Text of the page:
“I’m looking for the great collection to rise from the ashes of war,” says Glenn Close, acting as the narrator. Harper’s Bazaar editor Carmel Snow in the upcoming TV series The New Look.
As the Nazi occupation of Paris came to an end in 1945, the city’s once-respected couture scene was deserted. Many houses, including Chanel, were closed, and the few names that were trading and (knowingly or naively) selling ball gowns to Nazi wives were a bit tainted in the eyes of the newly liberated French customer.
Against this background, Christian Dior launched his first collection in 1947. The reception was rapturous, the lines were thought to be green shoots. Snow and her peers had found the revolutionary they were looking for. “Dear Christian,” Snow famously said, in real life, “your dresses look so New”. The collection and the reception we had changed the way we dress.
The New Look, which launches on Apple TV on February 14, marks Dior’s debut as one of the world’s most famous couturiers. Director Todd A Kessler (the writer behind Damageswho started his career on The Sopranos) has assembled a great cast – Ben Mendelsohn as Monsieur Dior, Juliette Binoche as his rival Gabrielle ‘Coco’ Chanel, John Malkovich as his former employer Lucien Lelong, and Close as her promoter, Snow. Acting legends play fashion legends, match for game.
Behind the glamour, however, the series explores the events from this unique turning point in fashion history that have “never been dramatized before”, says Kessler. The Telegraph. “The unusual circumstances that led Christian Dior to launch his first collection in 1947 inspired The New Look. The Nazi occupation of Paris for four years and the horrors of the Second World War, which affected almost everyone alive at the time, led to a renaissance of creativity.”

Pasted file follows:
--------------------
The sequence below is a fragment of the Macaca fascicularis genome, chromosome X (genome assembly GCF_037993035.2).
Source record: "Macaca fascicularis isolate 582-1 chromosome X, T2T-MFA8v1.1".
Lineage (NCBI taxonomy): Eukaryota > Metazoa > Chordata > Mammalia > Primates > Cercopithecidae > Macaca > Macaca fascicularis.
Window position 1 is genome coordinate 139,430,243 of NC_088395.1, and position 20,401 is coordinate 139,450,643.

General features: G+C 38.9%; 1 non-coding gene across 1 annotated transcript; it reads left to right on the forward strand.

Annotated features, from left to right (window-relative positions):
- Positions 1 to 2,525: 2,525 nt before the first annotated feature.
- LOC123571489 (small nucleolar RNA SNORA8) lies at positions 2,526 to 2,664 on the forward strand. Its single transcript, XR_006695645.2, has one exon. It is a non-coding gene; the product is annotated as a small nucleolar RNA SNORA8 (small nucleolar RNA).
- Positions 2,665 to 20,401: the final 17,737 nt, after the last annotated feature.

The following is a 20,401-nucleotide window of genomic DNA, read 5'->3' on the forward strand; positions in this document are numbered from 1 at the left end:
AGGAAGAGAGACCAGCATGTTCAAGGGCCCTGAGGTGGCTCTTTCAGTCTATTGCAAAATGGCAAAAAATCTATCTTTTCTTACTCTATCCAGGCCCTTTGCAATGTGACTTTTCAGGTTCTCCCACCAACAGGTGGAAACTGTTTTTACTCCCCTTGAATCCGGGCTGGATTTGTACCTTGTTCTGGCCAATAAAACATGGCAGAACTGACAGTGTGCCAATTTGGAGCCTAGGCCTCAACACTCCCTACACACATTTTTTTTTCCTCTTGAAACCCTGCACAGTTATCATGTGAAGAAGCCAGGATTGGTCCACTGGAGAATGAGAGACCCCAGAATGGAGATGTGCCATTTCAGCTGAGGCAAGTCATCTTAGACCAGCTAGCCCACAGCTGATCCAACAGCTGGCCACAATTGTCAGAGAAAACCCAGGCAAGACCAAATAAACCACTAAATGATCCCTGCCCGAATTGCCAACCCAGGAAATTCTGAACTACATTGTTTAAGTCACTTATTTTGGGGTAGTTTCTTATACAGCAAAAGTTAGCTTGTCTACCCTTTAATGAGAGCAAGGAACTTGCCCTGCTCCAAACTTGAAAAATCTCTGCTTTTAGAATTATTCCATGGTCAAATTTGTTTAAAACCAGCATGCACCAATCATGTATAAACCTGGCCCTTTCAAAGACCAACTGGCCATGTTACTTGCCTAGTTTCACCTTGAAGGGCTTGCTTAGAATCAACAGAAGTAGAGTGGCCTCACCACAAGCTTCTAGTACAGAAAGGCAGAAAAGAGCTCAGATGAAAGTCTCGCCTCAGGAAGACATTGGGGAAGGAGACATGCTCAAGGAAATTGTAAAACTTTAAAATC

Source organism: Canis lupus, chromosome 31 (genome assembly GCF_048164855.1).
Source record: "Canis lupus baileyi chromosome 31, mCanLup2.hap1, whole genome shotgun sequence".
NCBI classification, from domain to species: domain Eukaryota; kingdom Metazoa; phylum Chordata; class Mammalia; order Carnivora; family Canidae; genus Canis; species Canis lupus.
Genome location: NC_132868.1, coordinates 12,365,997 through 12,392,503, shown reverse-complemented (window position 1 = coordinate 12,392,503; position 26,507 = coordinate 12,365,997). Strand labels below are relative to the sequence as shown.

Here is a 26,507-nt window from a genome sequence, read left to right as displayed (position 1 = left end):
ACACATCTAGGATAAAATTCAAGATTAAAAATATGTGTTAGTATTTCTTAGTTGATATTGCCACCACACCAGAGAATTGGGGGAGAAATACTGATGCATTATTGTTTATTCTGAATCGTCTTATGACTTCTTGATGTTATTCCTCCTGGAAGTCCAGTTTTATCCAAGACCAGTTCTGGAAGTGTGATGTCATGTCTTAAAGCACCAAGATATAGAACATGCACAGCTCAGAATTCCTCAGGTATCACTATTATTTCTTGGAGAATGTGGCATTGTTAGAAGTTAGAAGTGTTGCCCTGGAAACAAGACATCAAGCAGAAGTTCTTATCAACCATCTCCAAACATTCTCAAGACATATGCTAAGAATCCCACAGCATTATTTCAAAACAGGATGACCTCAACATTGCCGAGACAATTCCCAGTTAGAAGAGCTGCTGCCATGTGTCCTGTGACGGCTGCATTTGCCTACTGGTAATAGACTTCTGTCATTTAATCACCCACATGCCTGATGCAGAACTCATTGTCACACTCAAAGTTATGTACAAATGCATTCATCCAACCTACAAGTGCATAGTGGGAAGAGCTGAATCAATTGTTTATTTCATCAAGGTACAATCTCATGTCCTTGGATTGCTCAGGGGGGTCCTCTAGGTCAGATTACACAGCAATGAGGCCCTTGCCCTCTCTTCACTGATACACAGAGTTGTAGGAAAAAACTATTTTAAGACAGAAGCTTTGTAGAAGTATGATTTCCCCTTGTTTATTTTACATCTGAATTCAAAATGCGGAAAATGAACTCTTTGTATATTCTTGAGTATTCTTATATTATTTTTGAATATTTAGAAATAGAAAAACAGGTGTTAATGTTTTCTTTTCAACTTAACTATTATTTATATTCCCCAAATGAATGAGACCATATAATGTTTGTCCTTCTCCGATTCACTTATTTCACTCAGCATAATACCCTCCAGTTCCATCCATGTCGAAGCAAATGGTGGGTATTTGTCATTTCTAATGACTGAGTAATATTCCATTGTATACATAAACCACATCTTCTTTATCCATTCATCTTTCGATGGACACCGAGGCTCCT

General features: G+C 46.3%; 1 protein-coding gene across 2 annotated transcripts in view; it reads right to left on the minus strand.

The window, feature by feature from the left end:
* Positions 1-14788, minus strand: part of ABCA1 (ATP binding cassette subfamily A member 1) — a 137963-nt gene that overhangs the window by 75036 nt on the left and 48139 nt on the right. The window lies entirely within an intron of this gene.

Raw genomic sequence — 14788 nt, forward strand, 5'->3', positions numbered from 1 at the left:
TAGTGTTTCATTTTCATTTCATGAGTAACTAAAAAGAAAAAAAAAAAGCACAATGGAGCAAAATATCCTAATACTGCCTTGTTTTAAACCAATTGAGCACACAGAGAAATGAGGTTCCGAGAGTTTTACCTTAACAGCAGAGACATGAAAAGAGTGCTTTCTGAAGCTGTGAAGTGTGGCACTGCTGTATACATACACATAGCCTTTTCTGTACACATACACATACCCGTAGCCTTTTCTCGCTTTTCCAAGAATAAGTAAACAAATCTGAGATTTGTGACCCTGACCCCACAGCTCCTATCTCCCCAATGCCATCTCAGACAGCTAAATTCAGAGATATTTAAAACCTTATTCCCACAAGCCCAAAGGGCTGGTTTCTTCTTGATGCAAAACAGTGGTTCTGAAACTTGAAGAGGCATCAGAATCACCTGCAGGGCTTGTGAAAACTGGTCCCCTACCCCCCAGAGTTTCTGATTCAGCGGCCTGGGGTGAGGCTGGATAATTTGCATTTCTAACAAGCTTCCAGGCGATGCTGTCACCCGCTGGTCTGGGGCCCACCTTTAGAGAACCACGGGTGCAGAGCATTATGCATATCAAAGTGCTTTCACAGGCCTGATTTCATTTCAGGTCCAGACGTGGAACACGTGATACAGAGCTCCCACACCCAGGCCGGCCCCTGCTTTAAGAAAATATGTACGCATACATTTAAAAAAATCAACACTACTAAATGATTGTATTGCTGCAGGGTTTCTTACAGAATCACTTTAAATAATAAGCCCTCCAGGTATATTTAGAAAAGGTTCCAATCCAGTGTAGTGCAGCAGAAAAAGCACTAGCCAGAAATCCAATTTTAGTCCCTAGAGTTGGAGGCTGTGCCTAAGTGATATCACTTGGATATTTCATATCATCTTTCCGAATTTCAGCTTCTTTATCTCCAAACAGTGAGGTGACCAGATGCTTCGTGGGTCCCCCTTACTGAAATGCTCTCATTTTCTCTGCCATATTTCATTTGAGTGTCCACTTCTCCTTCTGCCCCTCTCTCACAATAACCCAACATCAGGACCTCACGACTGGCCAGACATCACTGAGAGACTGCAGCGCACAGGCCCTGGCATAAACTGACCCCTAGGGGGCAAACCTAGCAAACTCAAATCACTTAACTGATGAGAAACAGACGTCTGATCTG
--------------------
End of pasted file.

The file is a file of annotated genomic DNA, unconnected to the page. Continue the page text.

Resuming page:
Between 10 editions Kessler imagines the friendship and competition between Dior and his colleagues (Chanel, Pierre Balmain and Lelong in particular). It unpicks the difficulties each personality faced during the Second World War – the question of continuing to design, with clients on the side, the struggle to help the efforts of the French resistance, and to maintain a front as high profile individuals. Many of the glittering fashion leaders of Paris were attractive names whom the Nazi leaders wanted to meet and, in some cases, relocate to Berlin.